If you’re a fan of deadpan comedy, eccentric characters who seem to originate from another world, excessive camp, and ridiculous storylines, all while paying homage to Latin American culture, then HBO’s Los Espookys is for you.
Created by Fred Armisen, Julio Torres, and Ana Fabrega, the tale set in a fictional Latin American country (which is actually shot in Chile), tells the story of a group of friends who create a business that produces fake horror events. Whether they stage a full-blown exorcism at an orphanage to help raise the popularity of a desperate priest or stage a standard inheritance scare involving a haunted house with an unlikely winner at the end, the quirkiness and absurdity of it all mesh together to make an entertaining and hilarious narrative.
But who are Los Espookys? There’s Renaldo (Bernardo Velasco), who dresses like a member of a goth band and looks like the suspicious butler in scary movies, but is actually an idealist and the one who motivates the group to stick together. Then Tati (Cassandra Ciangherotti), who steals the show every time she’s on camera as the eccentric little sister with ridiculous side hustles like breaking other people’s shoes in (!). We can’t miss Andrés (Torres), a blue-haired adopted boy and heir to a multi-peso chocolate empire Charlie Wonka Chocolates. Finally, there’s Úrsula (Fabrega), a miserable dental assistant who is seemingly the most grounded in the clan, advocating for pragmatic solutions to their problems.
It’s an eclectic group, but what makes it work, and what makes the show successful, is that they’re all oddballs and complete outsiders, who despite already living in a pretty surreal universe, don’t fit in.
The prime example is Andrés, who despite being incredibly rich, living in a mansion, and having his ken doll-like boyfriend Juan (played brilliantly by José Pablo Minor), is obsessed with learning about his “real” origin story. He wants to trace his lineage and validate his belief that his fascination with the macabre is because of his biological family. He’s convinced he’s a son of freaks! He feels the responsibility of inheriting the chocolate business from his adoptive parents will forever hinder his chance of learning who he really is.
While strong personification and characterization are key to making a very funny comedy, the writing is monumental. The zingers and crazy one-liners in Los Espookys perfectly capture the absurdity of the show. Like when Juan tells Andrés that he doesn’t like him getting involved in the horror business, especially with the not so well kept-up Renaldo, “But first promise me you won’t do more ugly things with that greasy guy. You know I can’t tolerate ugly things.”
You don’t believe his abhorrence for the “ugly?” Think again. Juan is so committed to his adoration for beauty and aesthetics that it borders on the extreme, “When we watch ‘Beauty and the Beast,’ I skip the scenes with the beast. I can’t stand ugly things. Seriously.”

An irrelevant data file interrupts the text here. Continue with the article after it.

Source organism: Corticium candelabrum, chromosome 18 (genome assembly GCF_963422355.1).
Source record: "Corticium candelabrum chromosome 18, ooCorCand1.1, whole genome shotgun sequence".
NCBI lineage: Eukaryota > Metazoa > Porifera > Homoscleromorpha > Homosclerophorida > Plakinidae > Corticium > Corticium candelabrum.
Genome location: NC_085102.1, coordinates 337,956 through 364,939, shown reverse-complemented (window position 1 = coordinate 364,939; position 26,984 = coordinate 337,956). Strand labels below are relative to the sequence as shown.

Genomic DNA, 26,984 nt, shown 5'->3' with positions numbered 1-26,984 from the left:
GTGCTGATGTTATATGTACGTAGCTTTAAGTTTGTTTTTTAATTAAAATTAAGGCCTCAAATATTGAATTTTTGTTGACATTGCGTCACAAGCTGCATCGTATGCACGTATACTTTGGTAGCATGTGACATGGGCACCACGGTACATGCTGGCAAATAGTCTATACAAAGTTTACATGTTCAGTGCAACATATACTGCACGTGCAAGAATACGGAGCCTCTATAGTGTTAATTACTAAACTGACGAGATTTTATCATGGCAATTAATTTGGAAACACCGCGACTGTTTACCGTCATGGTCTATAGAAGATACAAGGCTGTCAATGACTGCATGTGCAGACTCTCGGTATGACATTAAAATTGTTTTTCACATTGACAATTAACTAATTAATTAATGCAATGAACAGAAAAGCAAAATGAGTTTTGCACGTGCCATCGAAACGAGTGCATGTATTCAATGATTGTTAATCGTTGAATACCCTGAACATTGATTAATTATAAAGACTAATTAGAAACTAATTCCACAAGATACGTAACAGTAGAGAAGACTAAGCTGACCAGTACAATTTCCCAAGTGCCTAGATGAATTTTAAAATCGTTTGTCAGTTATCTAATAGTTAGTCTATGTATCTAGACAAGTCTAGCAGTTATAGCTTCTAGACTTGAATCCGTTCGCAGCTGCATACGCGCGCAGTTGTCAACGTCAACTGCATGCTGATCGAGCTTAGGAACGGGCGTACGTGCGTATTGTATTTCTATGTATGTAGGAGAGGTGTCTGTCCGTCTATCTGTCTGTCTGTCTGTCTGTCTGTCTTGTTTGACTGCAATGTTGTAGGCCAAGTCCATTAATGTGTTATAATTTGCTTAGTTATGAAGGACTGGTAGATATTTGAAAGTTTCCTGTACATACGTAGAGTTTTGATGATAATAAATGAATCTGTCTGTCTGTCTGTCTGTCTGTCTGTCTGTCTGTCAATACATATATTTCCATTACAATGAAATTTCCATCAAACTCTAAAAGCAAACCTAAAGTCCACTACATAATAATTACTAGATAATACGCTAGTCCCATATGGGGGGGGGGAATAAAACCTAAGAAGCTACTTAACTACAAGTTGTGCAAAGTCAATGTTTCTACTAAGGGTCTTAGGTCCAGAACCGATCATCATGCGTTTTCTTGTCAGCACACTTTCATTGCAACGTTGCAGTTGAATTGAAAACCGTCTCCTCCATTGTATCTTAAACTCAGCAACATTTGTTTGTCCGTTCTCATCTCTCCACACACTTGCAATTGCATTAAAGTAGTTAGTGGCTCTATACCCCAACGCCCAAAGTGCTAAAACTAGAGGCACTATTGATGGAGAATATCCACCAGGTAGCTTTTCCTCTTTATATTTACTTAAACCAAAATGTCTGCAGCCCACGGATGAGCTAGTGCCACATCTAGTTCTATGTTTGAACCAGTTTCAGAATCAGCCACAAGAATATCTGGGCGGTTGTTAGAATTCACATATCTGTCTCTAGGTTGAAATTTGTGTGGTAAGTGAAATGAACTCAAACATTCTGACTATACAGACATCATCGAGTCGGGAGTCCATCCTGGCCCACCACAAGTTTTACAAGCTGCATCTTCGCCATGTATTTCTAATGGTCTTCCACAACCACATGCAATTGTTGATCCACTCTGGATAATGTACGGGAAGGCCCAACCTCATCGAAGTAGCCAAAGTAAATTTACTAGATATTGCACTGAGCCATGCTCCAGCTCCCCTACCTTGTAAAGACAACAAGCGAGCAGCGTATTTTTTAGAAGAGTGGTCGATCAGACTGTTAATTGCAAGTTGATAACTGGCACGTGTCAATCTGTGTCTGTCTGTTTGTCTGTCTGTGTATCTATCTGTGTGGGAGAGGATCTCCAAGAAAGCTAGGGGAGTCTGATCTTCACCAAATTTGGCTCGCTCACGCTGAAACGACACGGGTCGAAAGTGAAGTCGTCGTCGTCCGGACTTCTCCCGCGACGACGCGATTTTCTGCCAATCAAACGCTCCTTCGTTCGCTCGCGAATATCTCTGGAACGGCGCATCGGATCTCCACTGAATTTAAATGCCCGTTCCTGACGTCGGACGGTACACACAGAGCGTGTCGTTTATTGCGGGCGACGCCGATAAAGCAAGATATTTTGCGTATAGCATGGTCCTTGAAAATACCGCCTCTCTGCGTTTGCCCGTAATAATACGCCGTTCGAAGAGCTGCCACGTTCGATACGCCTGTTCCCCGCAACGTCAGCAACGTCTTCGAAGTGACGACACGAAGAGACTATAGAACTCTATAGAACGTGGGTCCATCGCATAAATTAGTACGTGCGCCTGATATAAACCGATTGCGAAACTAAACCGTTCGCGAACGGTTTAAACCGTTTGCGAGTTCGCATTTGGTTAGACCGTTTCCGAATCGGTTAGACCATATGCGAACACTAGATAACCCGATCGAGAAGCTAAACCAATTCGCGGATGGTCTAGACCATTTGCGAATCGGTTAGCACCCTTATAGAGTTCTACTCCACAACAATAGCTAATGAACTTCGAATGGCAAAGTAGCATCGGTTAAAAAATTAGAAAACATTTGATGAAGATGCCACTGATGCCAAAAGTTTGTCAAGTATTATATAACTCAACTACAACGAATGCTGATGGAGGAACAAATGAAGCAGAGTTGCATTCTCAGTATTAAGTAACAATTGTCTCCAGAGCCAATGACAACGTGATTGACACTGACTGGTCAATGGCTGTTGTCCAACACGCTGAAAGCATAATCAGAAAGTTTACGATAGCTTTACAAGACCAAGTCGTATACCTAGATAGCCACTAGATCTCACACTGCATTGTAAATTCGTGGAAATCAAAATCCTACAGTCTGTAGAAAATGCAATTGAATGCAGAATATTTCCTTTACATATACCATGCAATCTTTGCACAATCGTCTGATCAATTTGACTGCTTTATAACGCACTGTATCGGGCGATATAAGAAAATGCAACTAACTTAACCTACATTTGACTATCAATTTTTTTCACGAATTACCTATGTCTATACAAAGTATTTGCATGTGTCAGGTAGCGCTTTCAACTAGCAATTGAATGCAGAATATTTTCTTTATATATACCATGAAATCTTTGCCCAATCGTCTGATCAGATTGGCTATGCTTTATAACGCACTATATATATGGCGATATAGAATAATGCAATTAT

It turns kookier when Andrés has a mini-monologue of sorts, venting about his partnership and acknowledging that his relationship is a bit of a farce and he’s just in it for the ride until the truth is just too much to bare. “Loving someone means muting their flaws for two to five years.” Mocking himself he says, “Ha-ha. I’ve invested too much time in my boyfriend and can’t go back. Ha-ha. So, so funny.” And on the next breath and in deadpan says, “Juan Carlos is perfect and I love him.” Delivered in a monotone voice that characterizes Torres’, this turns into comedy gold.
Speaking about comedy gold, we have to talk about Tati (Ciangherotti), who’s clearly the star in this ensemble—well, at least to me she is. Watching her made me go back to the time I watched El Chavo Del Ocho, a Mexican sitcom from the ‘70s. Created by Roberto Gómez Bolaños, or more widely known as “Chespirito,” the show follows the adventures of the titular character (a poor orphan), and of the residents of a low-income housing complex.
But why was I quick to draw that comparison in a flash? Perhaps because like “El Chavo,” Tati also channels child-like mannerisms, an uncorrupted innocence that leads her to have unconditional faith in anyone and anything. That coupled with her knack for physical comedy—it’s a spectacle to see her on scene.
The show references other Latin American works and it’s blatantly obvious with the character of Gregoria Santos, host of Mira Esto, a show dedicated to the paranormal. To many living in the US, that show might remind them of segments of Primer Impacto or Al Rojo Vivo—Bárbara Bermudo and María Celeste Arrarás, Gregoria is coming for your gig!
Those shows drew their inspiration from Latin American programs dedicated on covering paranormal activity, horror, the divine, and trying and failing to explain the unexplainable. Gregoria Santos is over the top and the fact that Los Espookys creators decided to satirize such TV is reminiscent of Almodóvar’s filmography—the obsession with “TV basura” and focusing on how it shapes popular culture. Gregoria Santos’ theatricality is also akin to the classic telenovelas.
A minor character that embodies a rich lady in a telenovela is the Mysterious Woman (Tatiana Molina) in episode two. The big hair, matronly demeanor, and over the top campiness: I’m here for it. But Andrés, not so much. A very funny exchange happens between them in which he tells her that since they’re supposed to be in a haunted house, she needs to be more horrific in her delivery, more deliciously malicious. She says she’ll work on it, but once she meets the inheritance scare players, her delivery falls flat to the rolling eyes of Andrés.
So how to sum up Los Espookys? It’s weird. It’s funny. Has badass ‘80 synth pop. It’s a freak show you didn’t know you needed and will not want to live without.
Luis Luna is Latino Rebels’ arts writer and associate producer of Latino Rebels Radio. He tweets from @luarmanyc.